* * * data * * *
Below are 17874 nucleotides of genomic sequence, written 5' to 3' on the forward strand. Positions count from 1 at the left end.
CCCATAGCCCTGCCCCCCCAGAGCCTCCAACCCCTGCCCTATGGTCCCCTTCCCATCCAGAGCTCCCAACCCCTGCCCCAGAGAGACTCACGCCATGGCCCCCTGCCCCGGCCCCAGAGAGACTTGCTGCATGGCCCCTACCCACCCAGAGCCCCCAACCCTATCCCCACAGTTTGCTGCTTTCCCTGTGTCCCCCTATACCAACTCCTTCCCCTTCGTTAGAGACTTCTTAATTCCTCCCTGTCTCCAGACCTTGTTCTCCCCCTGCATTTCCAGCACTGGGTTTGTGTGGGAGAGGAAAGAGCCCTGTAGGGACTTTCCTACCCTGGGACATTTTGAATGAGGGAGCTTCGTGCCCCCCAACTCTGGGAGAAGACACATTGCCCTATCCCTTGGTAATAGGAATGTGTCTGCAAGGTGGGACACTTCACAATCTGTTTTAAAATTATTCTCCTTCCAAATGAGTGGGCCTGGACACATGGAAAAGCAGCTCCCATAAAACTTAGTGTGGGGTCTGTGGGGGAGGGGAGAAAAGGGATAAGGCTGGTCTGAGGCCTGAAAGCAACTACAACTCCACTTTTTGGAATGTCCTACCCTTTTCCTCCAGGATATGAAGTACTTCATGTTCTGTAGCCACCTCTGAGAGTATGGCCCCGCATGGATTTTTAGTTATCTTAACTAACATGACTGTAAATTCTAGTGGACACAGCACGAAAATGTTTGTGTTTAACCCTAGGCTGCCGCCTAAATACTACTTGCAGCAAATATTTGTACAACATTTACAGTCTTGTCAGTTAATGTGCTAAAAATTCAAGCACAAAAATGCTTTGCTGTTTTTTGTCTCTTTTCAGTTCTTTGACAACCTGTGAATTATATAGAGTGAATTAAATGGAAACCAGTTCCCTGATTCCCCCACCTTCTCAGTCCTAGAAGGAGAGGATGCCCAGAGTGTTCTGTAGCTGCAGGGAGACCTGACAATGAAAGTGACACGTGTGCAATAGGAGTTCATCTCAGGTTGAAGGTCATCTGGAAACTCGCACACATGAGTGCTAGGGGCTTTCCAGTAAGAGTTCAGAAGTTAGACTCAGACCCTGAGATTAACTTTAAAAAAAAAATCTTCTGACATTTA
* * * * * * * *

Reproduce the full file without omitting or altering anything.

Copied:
Below are 17874 nucleotides of genomic sequence, written 5' to 3' on the forward strand. Positions count from 1 at the left end.
CCCATAGCCCTGCCCCCCCAGAGCCTCCAACCCCTGCCCTATGGTCCCCTTCCCATCCAGAGCTCCCAACCCCTGCCCCAGAGAGACTCACGCCATGGCCCCCTGCCCCGGCCCCAGAGAGACTTGCTGCATGGCCCCTACCCACCCAGAGCCCCCAACCCTATCCCCACAGTTTGCTGCTTTCCCTGTGTCCCCCTATACCAACTCCTTCCCCTTCGTTAGAGACTTCTTAATTCCTCCCTGTCTCCAGACCTTGTTCTCCCCCTGCATTTCCAGCACTGGGTTTGTGTGGGAGAGGAAAGAGCCCTGTAGGGACTTTCCTACCCTGGGACATTTTGAATGAGGGAGCTTCGTGCCCCCCAACTCTGGGAGAAGACACATTGCCCTATCCCTTGGTAATAGGAATGTGTCTGCAAGGTGGGACACTTCACAATCTGTTTTAAAATTATTCTCCTTCCAAATGAGTGGGCCTGGACACATGGAAAAGCAGCTCCCATAAAACTTAGTGTGGGGTCTGTGGGGGAGGGGAGAAAAGGGATAAGGCTGGTCTGAGGCCTGAAAGCAACTACAACTCCACTTTTTGGAATGTCCTACCCTTTTCCTCCAGGATATGAAGTACTTCATGTTCTGTAGCCACCTCTGAGAGTATGGCCCCGCATGGATTTTTAGTTATCTTAACTAACATGACTGTAAATTCTAGTGGACACAGCACGAAAATGTTTGTGTTTAACCCTAGGCTGCCGCCTAAATACTACTTGCAGCAAATATTTGTACAACATTTACAGTCTTGTCAGTTAATGTGCTAAAAATTCAAGCACAAAAATGCTTTGCTGTTTTTTGTCTCTTTTCAGTTCTTTGACAACCTGTGAATTATATAGAGTGAATTAAATGGAAACCAGTTCCCTGATTCCCCCACCTTCTCAGTCCTAGAAGGAGAGGATGCCCAGAGTGTTCTGTAGCTGCAGGGAGACCTGACAATGAAAGTGACACGTGTGCAATAGGAGTTCATCTCAGGTTGAAGGTCATCTGGAAACTCGCACACATGAGTGCTAGGGGCTTTCCAGTAAGAGTTCAGAAGTTAGACTCAGACCCTGAGATTAACTTTAAAAAAAAAATCTTCTGACATTTA